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Une taille de police en fonction de la largeur d’écran

Une taille de police en fonction de la largeur d’écran
J’ai souvent eu l’occasion à travers mes divers projets Web mobile (responsive), d’avoir à réduire la taille des polices de titre car même un simple mot ne passait pas en largeur. Pour éviter d’avoir une césure sur chaque mot du titre, le plus simple était de s’autoriser une réduction approximative du corps. (approximative… façon de parler). Je vous propose des solutions relative. CSS3 à la rescousse Il existe une unité encore peu connue car prise en charge par nos navigateurs depuis peu de temps, il s’agit des unités relative au viewport. Pour résumer, nous allons proposer un corps de texte qui dépend de la largeur de la fenêtre du navigateur. Très bien, mais que représente une unité de vw, par exemple ? Prenons un exemple plus parlant. Mon corps de texte aura un équivalent de 10% de la largeur de mon viewport, à savoir la largeur de la fenêtre de votre navigateur. Il vous faudra donc recharger la page sur la page de démonstration à chaque redimensionnement de la fenêtre du navigateur.

Separation, Abstraction, and Cascading in CSS | LispCast TLDR: LESS and Sass (and similar solutions) have saved CSS for three reasons: separation, abstraction, and cascading. While I welcome them, CSS still has other problems which I believe can be solved. I propose some solutions. Introduction A lot is said about LESS and Sass, and for good reason. But when people talk about why they are so great, they miss the main point. In this essay, I will try to put into words (and some pictures) what my intuition tells me as a developer and programming language enthusiast to clarify why CSS is innately unmaintainable, does not satisfy its own design goals, and why LESS and Sass make a bad language more bearable. Zero Degrees of Separation Way back when, people used HTML tables to style their pages. Those were the days of font tags and tables. Then CSS came along, and people talked a lot about separation of content from presentation. Your styles were still tied to the structure of the document they were styling. HTML and CSS are separate but not equal.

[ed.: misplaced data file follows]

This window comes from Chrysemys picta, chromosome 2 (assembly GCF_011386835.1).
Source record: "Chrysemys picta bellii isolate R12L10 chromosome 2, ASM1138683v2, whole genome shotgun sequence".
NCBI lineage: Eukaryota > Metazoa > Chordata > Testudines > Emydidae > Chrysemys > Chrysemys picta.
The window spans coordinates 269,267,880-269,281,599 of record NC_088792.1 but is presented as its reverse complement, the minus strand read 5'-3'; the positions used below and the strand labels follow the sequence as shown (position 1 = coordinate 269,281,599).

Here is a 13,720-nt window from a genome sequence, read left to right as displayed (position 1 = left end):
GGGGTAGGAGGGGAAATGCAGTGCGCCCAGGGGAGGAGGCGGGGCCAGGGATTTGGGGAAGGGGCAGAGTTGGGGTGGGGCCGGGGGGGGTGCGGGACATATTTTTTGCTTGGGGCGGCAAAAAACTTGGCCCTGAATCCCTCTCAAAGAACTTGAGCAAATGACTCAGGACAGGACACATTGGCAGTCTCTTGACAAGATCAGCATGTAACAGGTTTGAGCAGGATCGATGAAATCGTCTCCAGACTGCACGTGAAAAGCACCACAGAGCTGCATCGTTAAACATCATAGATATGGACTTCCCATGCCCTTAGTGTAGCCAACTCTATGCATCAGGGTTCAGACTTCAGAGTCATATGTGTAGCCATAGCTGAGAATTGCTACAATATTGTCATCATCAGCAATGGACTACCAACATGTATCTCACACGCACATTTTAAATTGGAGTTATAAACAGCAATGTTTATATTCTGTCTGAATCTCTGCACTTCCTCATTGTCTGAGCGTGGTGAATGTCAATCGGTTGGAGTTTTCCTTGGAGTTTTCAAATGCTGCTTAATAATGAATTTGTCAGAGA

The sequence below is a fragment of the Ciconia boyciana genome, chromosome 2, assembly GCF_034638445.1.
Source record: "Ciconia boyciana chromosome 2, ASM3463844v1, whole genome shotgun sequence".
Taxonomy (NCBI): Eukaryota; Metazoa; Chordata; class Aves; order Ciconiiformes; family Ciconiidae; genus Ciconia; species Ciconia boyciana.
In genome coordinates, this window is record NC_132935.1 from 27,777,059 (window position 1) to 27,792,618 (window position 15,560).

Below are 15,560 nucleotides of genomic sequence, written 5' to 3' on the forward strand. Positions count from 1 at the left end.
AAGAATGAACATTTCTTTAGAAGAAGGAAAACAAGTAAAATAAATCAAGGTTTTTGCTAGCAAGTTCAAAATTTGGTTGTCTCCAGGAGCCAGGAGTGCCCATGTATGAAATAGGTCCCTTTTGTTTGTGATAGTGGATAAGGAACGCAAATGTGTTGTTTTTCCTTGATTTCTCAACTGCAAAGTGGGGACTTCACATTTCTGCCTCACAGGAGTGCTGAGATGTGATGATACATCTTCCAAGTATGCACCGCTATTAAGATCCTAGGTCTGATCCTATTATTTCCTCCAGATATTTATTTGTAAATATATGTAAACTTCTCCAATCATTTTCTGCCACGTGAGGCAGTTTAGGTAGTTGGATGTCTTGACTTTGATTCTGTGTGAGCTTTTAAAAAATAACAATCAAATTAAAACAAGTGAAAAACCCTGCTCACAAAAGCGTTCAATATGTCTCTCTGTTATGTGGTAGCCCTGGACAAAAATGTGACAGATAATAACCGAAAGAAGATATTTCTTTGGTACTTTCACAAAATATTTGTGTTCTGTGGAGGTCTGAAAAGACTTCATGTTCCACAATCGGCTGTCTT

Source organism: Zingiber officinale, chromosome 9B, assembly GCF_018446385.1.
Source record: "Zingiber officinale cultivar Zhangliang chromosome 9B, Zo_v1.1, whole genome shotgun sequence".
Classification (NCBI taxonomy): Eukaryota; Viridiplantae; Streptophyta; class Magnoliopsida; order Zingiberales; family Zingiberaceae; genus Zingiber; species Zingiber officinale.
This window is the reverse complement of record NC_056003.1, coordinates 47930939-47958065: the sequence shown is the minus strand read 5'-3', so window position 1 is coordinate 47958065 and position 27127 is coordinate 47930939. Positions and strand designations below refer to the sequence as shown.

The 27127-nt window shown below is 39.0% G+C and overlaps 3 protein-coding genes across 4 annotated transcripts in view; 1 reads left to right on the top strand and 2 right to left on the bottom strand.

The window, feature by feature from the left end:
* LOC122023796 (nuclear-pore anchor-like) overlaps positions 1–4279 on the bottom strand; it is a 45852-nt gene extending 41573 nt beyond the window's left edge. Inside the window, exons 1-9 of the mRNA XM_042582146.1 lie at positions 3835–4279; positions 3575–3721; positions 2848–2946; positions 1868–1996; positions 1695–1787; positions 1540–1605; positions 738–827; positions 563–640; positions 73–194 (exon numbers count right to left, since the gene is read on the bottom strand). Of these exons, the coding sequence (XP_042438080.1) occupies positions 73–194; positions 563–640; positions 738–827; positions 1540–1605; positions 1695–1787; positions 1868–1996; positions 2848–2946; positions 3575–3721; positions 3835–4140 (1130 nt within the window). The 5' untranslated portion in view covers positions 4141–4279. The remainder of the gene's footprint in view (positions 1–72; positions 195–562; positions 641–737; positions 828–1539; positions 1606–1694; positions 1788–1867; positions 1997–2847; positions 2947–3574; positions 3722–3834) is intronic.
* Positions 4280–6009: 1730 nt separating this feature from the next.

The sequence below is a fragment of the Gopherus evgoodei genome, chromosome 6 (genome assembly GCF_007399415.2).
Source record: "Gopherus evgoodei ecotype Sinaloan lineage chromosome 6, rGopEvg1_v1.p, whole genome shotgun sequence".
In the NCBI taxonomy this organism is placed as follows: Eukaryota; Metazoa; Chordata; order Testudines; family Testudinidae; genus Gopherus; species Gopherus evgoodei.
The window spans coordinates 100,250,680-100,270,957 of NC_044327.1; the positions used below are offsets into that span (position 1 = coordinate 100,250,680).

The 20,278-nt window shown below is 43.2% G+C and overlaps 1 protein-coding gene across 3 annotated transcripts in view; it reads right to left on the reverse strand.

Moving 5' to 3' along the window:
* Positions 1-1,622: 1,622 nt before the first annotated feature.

Pure CSS Slide Up and Slide Down If I can avoid using JavaScript for element animations, I'm incredibly happy and driven to do so. They're more efficient, don't require a JavaScript framework to manage steps, and they're more elegant. One effect that is difficult to nail down with pure CSS is sliding up and down, where the content is hidden when "up" and slides in when "down". The reason it's difficult is because you may not know the content height. After playing around with different CSS properties, I've found a way to make a pure CSS sliding effect. The HTML The effect really only requires one element, so we'll stick to that: <div class="slider">Some content here.... Add as much content as you'd like. The CSS Before we get into the trick, let's set the few obvious properties: overflow-y and the CSS animation properties: So now the fun: the trick we'll use to make the height play nice is the max-height property. Not Perfect So there comes the case where the height of the element could be 100px or 100000px.

All you need to know about CSS Transitions CSS3 transitions bring simple and elegant animations to web applications, but there’s a lot more to the spec than first meets the eye. In this post I’m going to delve into some of the more complicated parts of CSS transitions, from chaining and events to hardware acceleration and animation functions. Letting the browser control animations sequences allows it to optimize performance and efficiency by altering the frame rate, minimizing paints and offloading some of the work to the GPU. Browser support CSS transitions are supported in practically every version of Firefox, Safari and Chrome. Webkit based browsers (Safari and Chrome), still require -webkit prefixes for animations and gradients, but these are soon being removed. Applying transitions A simple way of applying transitions is with CSS pseudo-classes, such as :hover. When the :hover pseudo-class is activated, the height will be transitioned linearly from 100px to 200px over a period of 2 seconds. Transitioning gradients Clipping